Divine Synergy – the Art of Collaboration II ~ Growing in Favor with God and Man

Let’s assume that we are in agreement that collaboration is good, and of some benefit to us.  We launch  from that starting place and encounter our first obstacle.  What if nobody wants to collaborate with us?  We feel that in the melee of the multitudes of ministries, our voice goes unnoticed and unheard.  In my early years of ministry, I honestly felt like a product in a glutted market, and no one was buying.

What I needed was favor and influence.  But what was it exactly and how on earth was I going to get it?

We will get to a definition of favor, but let’s begin with a description rather than prescription.

I remember my first coffee meeting with Tim.  He had questions about prayer written on a crumpled up piece of paper that he retrieved from his pocket and smoothed onto the coffee shop table.  He had enthusiasm, an obvious devotion to the Lord, a questing heart and an inquisitive mind.  At the time, he was working for a window cleaning company, but a few minutes of conversation with him revealed that God was powerfully at work in his life and that Tim was fully submitted to that process.  I could “sense” the favor of the Lord on him, and that inclined my heart to extend favor as well.  It wasn’t long before I invited Tim to join our staff at the House of Prayer.  Despite the fact that he had a young family to provide for, Tim took the leap of faith and joined our band of merry “musician-aries”.

At work, he displayed uncommon commitment, a servant attitude, a  meekness of heart and a teachable spirit, responding with grace to the Lord’s adjustments and correction and to mine as well.  He was gracious and un-offendable, wise and loving in his dealings in house and out of house.  During his time at the House of Prayer, specific vision for life and ministry began to come into focus in his heart.  He is leaving us this summer to pursue that vision, and I am going ahead of him with the reach of my influence, to prepare the way, make ministry connections, and open doors for him in his new context.  Tim found favor with God and with me, and I know that he will continue to find favor wherever he goes.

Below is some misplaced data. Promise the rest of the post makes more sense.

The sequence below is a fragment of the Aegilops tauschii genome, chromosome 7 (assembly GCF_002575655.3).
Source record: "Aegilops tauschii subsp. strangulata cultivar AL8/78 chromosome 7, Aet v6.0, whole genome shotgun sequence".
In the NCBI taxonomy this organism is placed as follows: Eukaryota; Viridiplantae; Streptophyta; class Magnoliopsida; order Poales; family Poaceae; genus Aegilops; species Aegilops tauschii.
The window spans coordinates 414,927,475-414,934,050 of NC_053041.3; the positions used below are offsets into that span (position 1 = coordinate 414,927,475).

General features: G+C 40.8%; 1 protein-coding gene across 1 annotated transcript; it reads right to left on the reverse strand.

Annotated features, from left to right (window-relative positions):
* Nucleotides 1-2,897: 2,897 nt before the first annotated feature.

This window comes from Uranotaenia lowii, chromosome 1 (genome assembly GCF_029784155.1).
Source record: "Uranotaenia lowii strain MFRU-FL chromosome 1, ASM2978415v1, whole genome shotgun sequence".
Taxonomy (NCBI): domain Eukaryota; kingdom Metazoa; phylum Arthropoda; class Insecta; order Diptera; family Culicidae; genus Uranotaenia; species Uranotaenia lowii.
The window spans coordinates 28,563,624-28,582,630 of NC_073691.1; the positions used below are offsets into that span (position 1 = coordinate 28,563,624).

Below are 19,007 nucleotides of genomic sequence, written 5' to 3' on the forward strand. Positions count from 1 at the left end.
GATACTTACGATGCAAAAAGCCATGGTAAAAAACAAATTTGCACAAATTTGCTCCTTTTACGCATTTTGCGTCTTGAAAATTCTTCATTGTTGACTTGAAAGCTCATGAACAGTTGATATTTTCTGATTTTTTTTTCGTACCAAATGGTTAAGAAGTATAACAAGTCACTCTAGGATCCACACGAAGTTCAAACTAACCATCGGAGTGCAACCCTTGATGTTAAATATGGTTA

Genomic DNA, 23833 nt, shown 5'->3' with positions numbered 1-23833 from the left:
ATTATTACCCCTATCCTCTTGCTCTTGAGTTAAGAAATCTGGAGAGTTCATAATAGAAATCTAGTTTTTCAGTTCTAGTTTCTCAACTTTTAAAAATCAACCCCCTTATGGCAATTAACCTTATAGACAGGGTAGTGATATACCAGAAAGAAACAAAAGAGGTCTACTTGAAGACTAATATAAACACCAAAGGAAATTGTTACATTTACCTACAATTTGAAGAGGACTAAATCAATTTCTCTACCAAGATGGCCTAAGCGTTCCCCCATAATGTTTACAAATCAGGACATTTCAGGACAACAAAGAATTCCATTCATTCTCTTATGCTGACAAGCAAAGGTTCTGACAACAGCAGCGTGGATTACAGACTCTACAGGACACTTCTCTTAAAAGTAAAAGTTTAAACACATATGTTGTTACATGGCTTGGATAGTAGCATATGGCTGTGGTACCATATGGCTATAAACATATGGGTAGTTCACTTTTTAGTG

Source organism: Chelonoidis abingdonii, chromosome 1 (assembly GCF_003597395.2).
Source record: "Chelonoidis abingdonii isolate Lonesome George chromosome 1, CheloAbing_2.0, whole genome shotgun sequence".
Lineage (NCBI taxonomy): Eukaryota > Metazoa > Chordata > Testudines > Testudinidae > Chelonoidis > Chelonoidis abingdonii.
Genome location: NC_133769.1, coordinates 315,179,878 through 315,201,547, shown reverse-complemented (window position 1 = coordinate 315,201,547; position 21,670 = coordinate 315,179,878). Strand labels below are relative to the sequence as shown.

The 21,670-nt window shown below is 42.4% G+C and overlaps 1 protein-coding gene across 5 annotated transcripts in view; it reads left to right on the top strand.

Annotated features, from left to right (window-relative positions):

Tim changed us while he was with us.  One of the analogies we use to describe the House of Prayer is the “people soup” .  GOHOP takes on the flavor and characteristics of it’s participants, rather than requiring that they discard their distinctiveness to meld into the group dynamic.  When new people come, GOHOP looks and tastes different – we are always changing and evolving, which is a very exciting process.  Tim is an evangelist with a hunger to see signs and wonders and the demonstrations of the power of God.  During his time with us, we were infected by that hunger and began to pursue healing through prayer and through further equipping.  We, being the House of Prayer, changed Tim.  Tim changed us.  Wonderful new things birthed in our midst – collaboration.

Let me tell you another story.  In the early years, in my zeal for the House of Prayer, I began to meet with local leaders in my city to share my vision.  I remember having a coffee meeting with one  pastor, where I chatted happily away about night and day prayer and the Harp and Bowl model of prayer and worship and how it would change everything.  I handed her a 6 cassette series (yes, it was a looong time ago) about the Harp & Bowl model, sure that it would bless her socks off and revolutionize her spiritual life and her church.  I didn’t ask her about her church or the dreams she was carrying in her heart because, after all, this was my opportunity to invite her to join me!

I didn’t hear back from her for years, and I couldn’t  understand why.  I now know that pastors have a built in “personal empire sniffer” and they can smell personal agendas, mixed motives and spiritual pride a mile away.

Fast forward eight years or so.  That pastor is now the chairperson of our city Pastors and Leaders network, and I collaborate with her on the servant leadership team.  Together we work with pastors in the city on citywide prayer and missional partnerships.  We are close friends and have a deep love and commitment to one another and enjoy collaboration on a number of levels.  How did I get here from where I was, enthusiastic but relatively unknown and marginalized?

I grew in favor with God and with man.

How do we grow in favor?  With God and with man?  Favor, in the Luke 2:52 passage I’m referring to, is the word “charis”, which seems to mean in this context “a beneficent disposition toward someone, favor, grace, gracious care/help, goodwill.”  This word “charis” is also translated “grace” in other contexts.  Implicit in this is that favor cannot be earned – it is a gift freely given – often a gift that we do not deserve.  So we can grow in favor, we can position ourselves to receive it, we can, as one of my mentors says “put ourselves in the path of oncoming grace”.